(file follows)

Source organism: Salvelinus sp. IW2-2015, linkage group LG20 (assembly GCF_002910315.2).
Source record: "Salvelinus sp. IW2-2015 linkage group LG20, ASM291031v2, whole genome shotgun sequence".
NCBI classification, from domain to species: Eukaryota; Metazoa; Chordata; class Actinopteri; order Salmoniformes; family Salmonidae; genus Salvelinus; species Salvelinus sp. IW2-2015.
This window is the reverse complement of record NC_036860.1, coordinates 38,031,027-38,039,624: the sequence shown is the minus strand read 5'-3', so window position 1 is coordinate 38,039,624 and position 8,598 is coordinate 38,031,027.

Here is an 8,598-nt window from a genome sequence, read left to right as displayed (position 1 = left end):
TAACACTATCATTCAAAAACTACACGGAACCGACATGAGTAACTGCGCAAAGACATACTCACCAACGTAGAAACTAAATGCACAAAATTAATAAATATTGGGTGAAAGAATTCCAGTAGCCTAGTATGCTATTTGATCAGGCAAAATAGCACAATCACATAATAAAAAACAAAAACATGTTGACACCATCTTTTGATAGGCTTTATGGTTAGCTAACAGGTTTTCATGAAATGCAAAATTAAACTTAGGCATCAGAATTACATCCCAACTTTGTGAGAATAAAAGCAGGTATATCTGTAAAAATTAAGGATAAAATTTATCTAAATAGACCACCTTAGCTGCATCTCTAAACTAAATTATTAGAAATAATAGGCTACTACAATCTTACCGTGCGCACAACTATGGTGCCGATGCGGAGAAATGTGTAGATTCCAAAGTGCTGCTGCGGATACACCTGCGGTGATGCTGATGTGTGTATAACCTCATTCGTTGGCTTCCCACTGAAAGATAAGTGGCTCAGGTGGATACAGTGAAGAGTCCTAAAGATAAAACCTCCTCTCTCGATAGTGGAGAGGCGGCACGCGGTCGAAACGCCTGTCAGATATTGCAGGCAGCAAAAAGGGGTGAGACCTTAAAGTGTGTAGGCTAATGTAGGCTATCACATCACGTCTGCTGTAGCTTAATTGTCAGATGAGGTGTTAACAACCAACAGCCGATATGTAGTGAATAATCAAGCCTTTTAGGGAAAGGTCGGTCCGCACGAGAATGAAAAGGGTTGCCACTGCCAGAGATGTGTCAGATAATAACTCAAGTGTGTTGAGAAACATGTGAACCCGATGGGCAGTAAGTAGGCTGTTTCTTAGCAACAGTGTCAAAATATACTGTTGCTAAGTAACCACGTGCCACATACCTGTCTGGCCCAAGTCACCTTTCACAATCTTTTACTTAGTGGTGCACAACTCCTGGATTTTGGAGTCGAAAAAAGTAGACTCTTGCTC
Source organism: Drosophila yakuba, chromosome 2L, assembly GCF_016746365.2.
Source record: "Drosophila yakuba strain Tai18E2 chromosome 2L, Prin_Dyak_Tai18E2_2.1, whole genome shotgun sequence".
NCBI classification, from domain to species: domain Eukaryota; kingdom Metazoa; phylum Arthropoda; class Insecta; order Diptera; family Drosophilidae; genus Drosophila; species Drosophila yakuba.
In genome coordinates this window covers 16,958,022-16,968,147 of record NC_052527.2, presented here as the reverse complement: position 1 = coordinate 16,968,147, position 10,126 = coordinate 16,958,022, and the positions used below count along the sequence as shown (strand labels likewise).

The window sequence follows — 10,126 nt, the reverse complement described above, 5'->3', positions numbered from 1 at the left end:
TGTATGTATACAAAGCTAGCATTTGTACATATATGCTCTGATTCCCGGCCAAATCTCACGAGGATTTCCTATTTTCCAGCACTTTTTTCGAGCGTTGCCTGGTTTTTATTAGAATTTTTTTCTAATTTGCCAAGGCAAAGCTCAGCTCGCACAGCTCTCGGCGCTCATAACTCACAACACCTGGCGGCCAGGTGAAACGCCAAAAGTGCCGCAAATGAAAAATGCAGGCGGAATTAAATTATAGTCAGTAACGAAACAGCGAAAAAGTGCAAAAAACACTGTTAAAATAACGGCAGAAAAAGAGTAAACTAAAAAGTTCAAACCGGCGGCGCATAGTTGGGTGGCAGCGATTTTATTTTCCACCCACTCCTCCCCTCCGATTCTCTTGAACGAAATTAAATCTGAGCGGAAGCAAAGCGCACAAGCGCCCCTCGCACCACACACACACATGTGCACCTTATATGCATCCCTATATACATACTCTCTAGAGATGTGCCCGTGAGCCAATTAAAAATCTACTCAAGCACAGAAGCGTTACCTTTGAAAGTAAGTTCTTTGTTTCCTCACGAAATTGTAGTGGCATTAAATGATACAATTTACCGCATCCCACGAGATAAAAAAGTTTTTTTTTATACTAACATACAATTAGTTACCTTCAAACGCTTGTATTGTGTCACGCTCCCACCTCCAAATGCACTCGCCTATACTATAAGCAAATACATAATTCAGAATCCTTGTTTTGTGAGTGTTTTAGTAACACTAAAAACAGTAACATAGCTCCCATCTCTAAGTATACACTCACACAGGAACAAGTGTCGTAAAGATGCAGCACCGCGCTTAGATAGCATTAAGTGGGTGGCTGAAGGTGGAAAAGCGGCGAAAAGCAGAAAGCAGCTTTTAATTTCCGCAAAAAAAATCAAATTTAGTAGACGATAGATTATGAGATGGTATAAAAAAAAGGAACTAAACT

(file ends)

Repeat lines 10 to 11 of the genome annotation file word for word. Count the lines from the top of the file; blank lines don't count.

In genome coordinates this window covers 16,958,022-16,968,147 of record NC_052527.2, presented here as the reverse complement: position 1 = coordinate 16,968,147, position 10,126 = coordinate 16,958,022, and the positions used below count along the sequence as shown (strand labels likewise).

The window sequence follows — 10,126 nt, the reverse complement described above, 5'->3', positions numbered from 1 at the left end: